What happened to the author who wrote the early Midwestern novels "Dance Night" and "Come Back to Sorrento" to end up writing incredibly satirical novels like "Angels on Toast" and "A Time to be Born"?

New York happened.

In the Midwestern novels, I can see elements of the satire and characterization that bloomed in the later novels - but it must have been the sordid city lights that lit up the writing that came later. Her characters are rarely two-dimensional, even if they are exaggerated there is
...more
Melanie
Sep 01, 2016 Melanie rated it did not like it
Tried hard to make myself finish this book, but I just can't make myself read. And the characters are just not living in the real world and it's driving me crazy.
Timothy Cole
Mar 21, 2007 Timothy Cole rated it it was amazing
Recommends it for: adult man or woman
Ms Powell offers a glimpse of humanity during the depression and war years, a look so well written that it's as fresh as if it were written just yesterday. I've often wondered if Steinbeck and Hemmingway were overrated, now, I know they are. Dawn died in near obscurity and definite poverty because she found it hard to compete in the world of male authors.
Julianna
Aug 28, 2016 Julianna rated it really liked it
Shelves: 2016
It's a bit hard to rate a book that contains five novels. I didn't care for the first one at all, but liked the next one more, and the next ones even more. A Time To Be Born was my favorite, so funny and cutting. Definitely the characters and open ended endings of these stories leave me with mixed feelings..
Christopher Sutch
Oct 12, 2012 Christopher Sutch rated it really liked it
See my reviews for the individual novels in this collection.
Regina Stevens
Mar 04, 2016 Regina Stevens rated it it was amazing
Loved it.
Sherry Schwabacher
Sep 11, 2013 Sherry Schwabacher rated it liked it
Not my taste. I may try her later work.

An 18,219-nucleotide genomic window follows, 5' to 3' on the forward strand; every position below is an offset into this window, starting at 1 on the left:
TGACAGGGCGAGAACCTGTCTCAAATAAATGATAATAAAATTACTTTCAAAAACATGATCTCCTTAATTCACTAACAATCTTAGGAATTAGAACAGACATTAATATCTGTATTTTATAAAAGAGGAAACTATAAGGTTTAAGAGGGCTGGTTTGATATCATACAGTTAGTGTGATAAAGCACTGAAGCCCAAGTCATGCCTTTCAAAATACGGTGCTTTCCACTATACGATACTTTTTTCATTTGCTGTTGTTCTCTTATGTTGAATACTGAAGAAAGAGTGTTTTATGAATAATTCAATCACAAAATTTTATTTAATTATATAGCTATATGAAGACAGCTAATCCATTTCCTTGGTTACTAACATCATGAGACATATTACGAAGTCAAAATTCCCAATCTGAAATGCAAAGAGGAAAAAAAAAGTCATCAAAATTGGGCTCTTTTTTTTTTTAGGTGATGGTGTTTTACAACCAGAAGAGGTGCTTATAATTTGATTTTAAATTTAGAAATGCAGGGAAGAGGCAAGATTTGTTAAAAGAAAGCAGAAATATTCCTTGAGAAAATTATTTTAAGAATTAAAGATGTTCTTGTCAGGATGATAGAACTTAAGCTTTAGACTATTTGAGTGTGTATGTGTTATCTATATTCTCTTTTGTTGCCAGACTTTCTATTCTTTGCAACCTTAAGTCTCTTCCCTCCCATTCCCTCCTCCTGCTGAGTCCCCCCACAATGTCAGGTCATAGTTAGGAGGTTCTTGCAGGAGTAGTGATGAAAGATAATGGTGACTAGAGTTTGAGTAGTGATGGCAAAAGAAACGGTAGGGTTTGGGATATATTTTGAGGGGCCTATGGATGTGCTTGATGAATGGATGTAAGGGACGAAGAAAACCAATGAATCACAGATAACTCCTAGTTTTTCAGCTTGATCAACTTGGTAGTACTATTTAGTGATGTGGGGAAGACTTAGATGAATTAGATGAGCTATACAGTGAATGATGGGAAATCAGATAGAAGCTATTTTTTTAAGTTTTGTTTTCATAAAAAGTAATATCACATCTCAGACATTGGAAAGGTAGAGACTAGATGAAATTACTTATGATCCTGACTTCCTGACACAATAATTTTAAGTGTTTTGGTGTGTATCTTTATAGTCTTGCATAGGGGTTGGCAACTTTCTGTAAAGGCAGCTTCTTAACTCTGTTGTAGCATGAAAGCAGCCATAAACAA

Dianne
May 22, 2009 Dianne rated it really liked it
My Home is Far Away is a lovely novel.
Marta
Marta marked it as to-read
Sep 26, 2016
.M.
.M. marked it as to-read
Sep 26, 2016
Redangel333
Redangel333 marked it as to-read
Sep 26, 2016
cassie
cassie marked it as to-read
Sep 25, 2016
Darinda
Darinda marked it as to-read
Sep 25, 2016
H
H marked it as to-read
Sep 25, 2016
Kat
Kat marked it as to-read
Sep 24, 2016
Cindy
Cindy marked it as to-read
Sep 24, 2016
Cdee
Cdee marked it as to-read
Sep 24, 2016
Karen Pendergrass
Karen Pendergrass marked it as to-read
Sep 24, 2016
Kareen
Kareen marked it as to-read
Sep 23, 2016
Kate
Kate marked it as to-read
Sep 23, 2016
Jen
Jen added it
Sep 23, 2016
Michelle V
Michelle V marked it as to-read
Sep 22, 2016
Sylterka
Sylterka marked it as to-read
Sep 22, 2016
Odette
Odette marked it as to-read
Sep 22, 2016
Sarah Murphy
Sarah Murphy marked it as to-read
Sep 21, 2016
Katie
Katie marked it as to-read
Sep 21, 2016
« previous 1 3 4 5 6 7 8 9 99 100 next »
There are no discussion topics on this book yet. Be the first to start one »
  • A Bolt from the Blue and Other Essays
  • Swimming with Giants: My Encounters with Whales, Dolphins and Seals
  • Pushkin: A Biography
  • My Lai 4: A Report on the Massacre and Its Aftermath
  • The Holy Barbarians
  • The Fall of the Athenian Empire
  • Lisa And David
  • Brigadoon (Vocal Score)
  • Monsieur Proust
  • The Last Empire: Essays 1992-2000
  • The Vanishing Newspaper: Saving Journalism in the Information Age
  • The Mojo Collection: The Ultimate Music Companion
  • New Poems of Emily Dickinson
  • The Little Locksmith
  • Moliere: A Biography
  • A Mencken Chrestomathy
  • A Month of Sundays: Searching for the Spirit and My Sister
  • George W. Bushisms: The Slate Book of Accidental Wit and Wisdom of Our 43rd President
53013
Dawn Powell (November 28, 1896 – November 14, 1965) was an American writer of satirical novels and stories that manage to be barbed and sensitive at the same time.

More about Dawn Powell...

Share This Book